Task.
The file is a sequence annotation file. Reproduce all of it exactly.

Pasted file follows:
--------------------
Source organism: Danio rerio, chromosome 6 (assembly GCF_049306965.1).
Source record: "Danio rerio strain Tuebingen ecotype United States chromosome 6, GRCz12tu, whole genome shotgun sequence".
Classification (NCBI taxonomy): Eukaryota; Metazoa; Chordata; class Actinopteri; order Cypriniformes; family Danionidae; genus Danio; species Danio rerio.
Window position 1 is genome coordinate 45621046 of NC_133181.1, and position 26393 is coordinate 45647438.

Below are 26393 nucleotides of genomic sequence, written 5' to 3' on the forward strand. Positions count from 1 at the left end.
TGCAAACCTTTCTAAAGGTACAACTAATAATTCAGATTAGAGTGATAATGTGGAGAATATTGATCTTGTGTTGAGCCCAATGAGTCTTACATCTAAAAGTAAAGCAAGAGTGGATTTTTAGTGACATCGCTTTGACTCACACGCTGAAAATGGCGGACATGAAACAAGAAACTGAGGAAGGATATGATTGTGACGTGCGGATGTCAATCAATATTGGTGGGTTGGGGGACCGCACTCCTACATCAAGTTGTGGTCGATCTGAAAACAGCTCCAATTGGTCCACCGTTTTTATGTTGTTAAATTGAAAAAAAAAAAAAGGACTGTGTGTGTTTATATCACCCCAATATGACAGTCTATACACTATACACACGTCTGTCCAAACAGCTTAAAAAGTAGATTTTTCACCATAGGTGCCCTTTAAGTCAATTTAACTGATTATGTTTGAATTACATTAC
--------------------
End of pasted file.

Source organism: Danio rerio, chromosome 6 (assembly GCF_049306965.1).
Source record: "Danio rerio strain Tuebingen ecotype United States chromosome 6, GRCz12tu, whole genome shotgun sequence".
Classification (NCBI taxonomy): Eukaryota; Metazoa; Chordata; class Actinopteri; order Cypriniformes; family Danionidae; genus Danio; species Danio rerio.
Window position 1 is genome coordinate 45621046 of NC_133181.1, and position 26393 is coordinate 45647438.

Below are 26393 nucleotides of genomic sequence, written 5' to 3' on the forward strand. Positions count from 1 at the left end.
TGCAAACCTTTCTAAAGGTACAACTAATAATTCAGATTAGAGTGATAATGTGGAGAATATTGATCTTGTGTTGAGCCCAATGAGTCTTACATCTAAAAGTAAAGCAAGAGTGGATTTTTAGTGACATCGCTTTGACTCACACGCTGAAAATGGCGGACATGAAACAAGAAACTGAGGAAGGATATGATTGTGACGTGCGGATGTCAATCAATATTGGTGGGTTGGGGGACCGCACTCCTACATCAAGTTGTGGTCGATCTGAAAACAGCTCCAATTGGTCCACCGTTTTTATGTTGTTAAATTGAAAAAAAAAAAAAGGACTGTGTGTGTTTATATCACCCCAATATGACAGTCTATACACTATACACACGTCTGTCCAAACAGCTTAAAAAGTAGATTTTTCACCATAGGTGCCCTTTAAGTCAATTTAACTGATTATGTTTGAATTACATTAC